All four of Team England’s Men’s and Women’s squash doubles partnerships reached the knockout stages of their events at the Commonwealth Games in Glasgow last night.
Defending Men’s Doubles champions Nick Matthew and Adrian Grant eased past Papua New Guinea’s Schubert Maketu and Moreaina Wei 11-6, 11-7 in just 12 minutes to top Pool A with three wins, while third seeds James Willstrop and Daryl Selby routed St Vincent and the Grenadines’ Jason Doyle and Jules Snagg 11-2, 11-2 in the same time to head Pool C.
In the women’s doubles favourites Laura Massaro and Jenny Duncalf gained their second victory of the day by beating Trinidad and Tobago’s Kerrie Sample and Charlotte Knaggs 11-2, 11-4 in 13 minutes to win Pool A, while third seeds Alison Waters and Emma Beddoes claimed Pool C after beating Papua New Guinea’s Dorothy Boyce and Sheila Morove 11-2, 11-7 in only 11 minutes.
In the mixed doubles, sixth seeds Sarah Kippax and Daryl Selby overcame Welsh pairing David Evans and Saffery 8-11, 11-3, 11-8 in 47 minutes, before fourth seeds Peter Barker and Alison Waters defeated another Welsh duo – Tesni Evans and Peter Creed – 11-9, 10-11, 11-5 in 45 minutes.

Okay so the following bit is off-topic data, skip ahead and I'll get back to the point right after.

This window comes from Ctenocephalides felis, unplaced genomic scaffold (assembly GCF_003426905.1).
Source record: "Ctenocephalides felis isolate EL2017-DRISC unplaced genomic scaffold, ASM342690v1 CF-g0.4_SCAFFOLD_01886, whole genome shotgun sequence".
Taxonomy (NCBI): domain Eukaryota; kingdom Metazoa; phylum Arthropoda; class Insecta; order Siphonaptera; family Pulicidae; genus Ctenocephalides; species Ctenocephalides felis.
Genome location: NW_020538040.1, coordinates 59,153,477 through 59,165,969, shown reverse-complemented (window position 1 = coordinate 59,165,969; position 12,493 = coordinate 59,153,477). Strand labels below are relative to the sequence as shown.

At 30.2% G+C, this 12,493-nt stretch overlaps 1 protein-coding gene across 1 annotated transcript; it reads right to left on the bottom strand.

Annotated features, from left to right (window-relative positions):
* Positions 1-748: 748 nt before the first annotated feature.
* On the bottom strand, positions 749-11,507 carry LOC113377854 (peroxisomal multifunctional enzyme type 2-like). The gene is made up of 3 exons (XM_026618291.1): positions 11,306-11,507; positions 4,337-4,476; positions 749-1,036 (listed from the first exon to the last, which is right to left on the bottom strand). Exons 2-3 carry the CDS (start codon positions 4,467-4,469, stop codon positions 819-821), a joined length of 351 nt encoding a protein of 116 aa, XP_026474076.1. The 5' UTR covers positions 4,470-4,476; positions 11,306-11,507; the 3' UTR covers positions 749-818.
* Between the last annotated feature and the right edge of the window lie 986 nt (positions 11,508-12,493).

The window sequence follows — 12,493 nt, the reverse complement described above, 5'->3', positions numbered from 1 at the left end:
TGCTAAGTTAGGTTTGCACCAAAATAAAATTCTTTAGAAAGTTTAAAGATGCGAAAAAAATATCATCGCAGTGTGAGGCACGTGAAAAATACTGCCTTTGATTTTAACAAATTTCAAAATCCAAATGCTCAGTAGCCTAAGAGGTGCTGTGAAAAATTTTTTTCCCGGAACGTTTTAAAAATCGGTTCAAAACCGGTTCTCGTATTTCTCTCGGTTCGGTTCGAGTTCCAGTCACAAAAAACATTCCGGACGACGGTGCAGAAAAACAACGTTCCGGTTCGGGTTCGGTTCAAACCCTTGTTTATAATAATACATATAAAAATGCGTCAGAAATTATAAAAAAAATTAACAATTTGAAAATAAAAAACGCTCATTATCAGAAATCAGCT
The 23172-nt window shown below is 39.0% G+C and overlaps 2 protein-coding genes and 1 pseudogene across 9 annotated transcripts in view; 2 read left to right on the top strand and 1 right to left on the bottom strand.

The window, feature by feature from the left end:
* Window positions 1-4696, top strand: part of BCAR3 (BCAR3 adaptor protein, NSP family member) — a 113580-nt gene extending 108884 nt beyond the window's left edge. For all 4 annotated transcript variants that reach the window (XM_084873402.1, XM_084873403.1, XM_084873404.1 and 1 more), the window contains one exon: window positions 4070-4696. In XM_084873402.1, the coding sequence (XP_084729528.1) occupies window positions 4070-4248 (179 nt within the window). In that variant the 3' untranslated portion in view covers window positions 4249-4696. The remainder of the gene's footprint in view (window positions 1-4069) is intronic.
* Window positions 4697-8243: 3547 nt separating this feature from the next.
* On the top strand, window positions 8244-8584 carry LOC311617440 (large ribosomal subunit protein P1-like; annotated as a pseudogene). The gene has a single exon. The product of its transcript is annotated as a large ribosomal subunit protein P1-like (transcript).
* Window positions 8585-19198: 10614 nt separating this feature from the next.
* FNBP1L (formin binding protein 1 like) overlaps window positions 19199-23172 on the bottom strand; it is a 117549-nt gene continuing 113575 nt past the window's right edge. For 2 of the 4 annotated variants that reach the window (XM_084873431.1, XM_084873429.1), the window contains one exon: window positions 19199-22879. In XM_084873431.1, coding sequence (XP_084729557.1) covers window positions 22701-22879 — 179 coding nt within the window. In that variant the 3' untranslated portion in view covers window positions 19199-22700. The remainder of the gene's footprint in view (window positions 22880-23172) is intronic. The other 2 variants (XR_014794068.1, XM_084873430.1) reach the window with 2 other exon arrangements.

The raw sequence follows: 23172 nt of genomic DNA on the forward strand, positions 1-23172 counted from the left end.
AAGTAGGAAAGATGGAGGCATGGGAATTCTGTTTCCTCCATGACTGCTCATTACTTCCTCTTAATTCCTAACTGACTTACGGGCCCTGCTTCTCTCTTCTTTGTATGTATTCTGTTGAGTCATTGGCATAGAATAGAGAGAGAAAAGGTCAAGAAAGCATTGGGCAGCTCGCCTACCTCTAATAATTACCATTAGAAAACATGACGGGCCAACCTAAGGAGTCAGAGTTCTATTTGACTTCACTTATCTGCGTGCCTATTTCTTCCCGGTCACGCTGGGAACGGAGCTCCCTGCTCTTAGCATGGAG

Matthew said of his and Grant’s victory, which earned them a last-16 clash with Jamaica’s Chris Binnie and Bruce Burrowes:
"That was good fun, but it is the calm before the storm because we know now the singles ranking really goes out the window and medals are at stake. We are going to treat it as if we have no ranking, just like the pair we played were doing”.
Willstrop and Selby now face Wales’ Scott Fitzgerald and David Haley, but Willstrop stressed that the English pair’s top-10 world rankings mean nothing:
“Everything now is on a leveller in the doubles. We know we are both top 15 players in the world, but that goes out the window from now. We have to be so focused and ready, and respect every pair. The lines are too fine and the players are too good.
“We’ve had a lot of serious matches and it has been an intense few days for those who have played – and it will get intense again soon, so we wanted to enjoy it. These experiences aren’t going to keep coming around for the rest of our lives."
Massaro would have preferred another match on the glass court before she and Duncalf meet seventh-seeded Australians Lisa Camilleri and Donna Urquhart in the quarter-finals, but she pointed out that the top seeds are used to playing on glass courts in singles.
“It was a good game for us and we are safely through to tomorrow now," said the Lancastrian. "We can start thinking about the knockout stages.
General News:Doubles Update
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